Saturday, November 7, 2009

Know Yourself

Walt Kelly was a fascinating man, yet I will tell you only little about him. His bio has been told again and again, but only in short little blurbs. A promotional press release here, a standard interview there. He himself reinvented his own facts from time to time. The facts are pretty much public record and don't need to be rehashed here.

But what do we really know about the man? Only what he wanted us to know.

Kelly had a lot of fun at his own expense.

Quoting Kelly from the piece above, he " 'created' his gags thru a process known only to God and the FBI, using cuteness, solid black panels and solid lettering on 'tough' days."

Yet the only time that I have, offhand, seen him use solid black panels was twice and were a week apart in 1965. This is one of them:

And if you're wondering who that character with the gee-tar is . . . good. Then you'll find out when I post that daily arc.

Kelly looked deep into a mirror to know himself and his weaknesses, before he took on others in his satires to expose theirs. To quote a post I made on the Pandemonia 'blog:

Kelly gave a lot of talks over the years, many to college students, nationwide. In 1960 he gave this message to an auditorium of students (as excerpted and compacted from an article):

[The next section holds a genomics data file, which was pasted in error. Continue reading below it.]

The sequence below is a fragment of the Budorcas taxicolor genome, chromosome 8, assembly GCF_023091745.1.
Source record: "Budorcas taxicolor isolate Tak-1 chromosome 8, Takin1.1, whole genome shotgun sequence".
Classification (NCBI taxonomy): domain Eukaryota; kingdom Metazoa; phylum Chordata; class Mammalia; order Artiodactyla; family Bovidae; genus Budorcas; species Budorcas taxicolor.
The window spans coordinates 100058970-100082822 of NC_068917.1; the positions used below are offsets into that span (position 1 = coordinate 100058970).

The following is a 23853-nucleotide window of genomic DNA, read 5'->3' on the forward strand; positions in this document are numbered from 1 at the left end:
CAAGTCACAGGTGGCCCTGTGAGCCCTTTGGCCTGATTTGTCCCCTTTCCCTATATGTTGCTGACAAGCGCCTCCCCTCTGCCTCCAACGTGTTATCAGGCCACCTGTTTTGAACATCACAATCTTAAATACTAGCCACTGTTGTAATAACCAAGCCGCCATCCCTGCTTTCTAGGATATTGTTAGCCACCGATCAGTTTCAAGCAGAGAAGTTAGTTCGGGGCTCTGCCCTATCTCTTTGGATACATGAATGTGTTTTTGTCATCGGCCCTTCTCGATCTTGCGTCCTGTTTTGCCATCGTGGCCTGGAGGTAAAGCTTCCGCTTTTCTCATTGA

"Know yourself. Our problem is that we don't understand ourselves. Without self-understanding, it is impossible to comprehend the political and social problems of today.

However if you can find out who you are and if you can talk to yourself, the problems will be solved. Language will be unnecessary and love important.

Cartoons can't teach you anything. They can only try to make you see what you already know."

Of course that's Kelly above as Danny the Dip/Front View, as first printed in Four Color Comics #105 (Where Albert gets top billing on their first full length comic). I'm guessing the dapper Side View guy below him is Ernie ('Nancy') Bushmiller, by the looks of him, but I could be entirely wrong. And Perty Boy John, I made several guesses that I'm guessing were all wrong.

The people who knew Kelly well are mostly gone. Kelly's work will have to do for now to let us know what sort of person he was. But that may change—I see that an actual biography is forthcoming. Hmm, we shall see.

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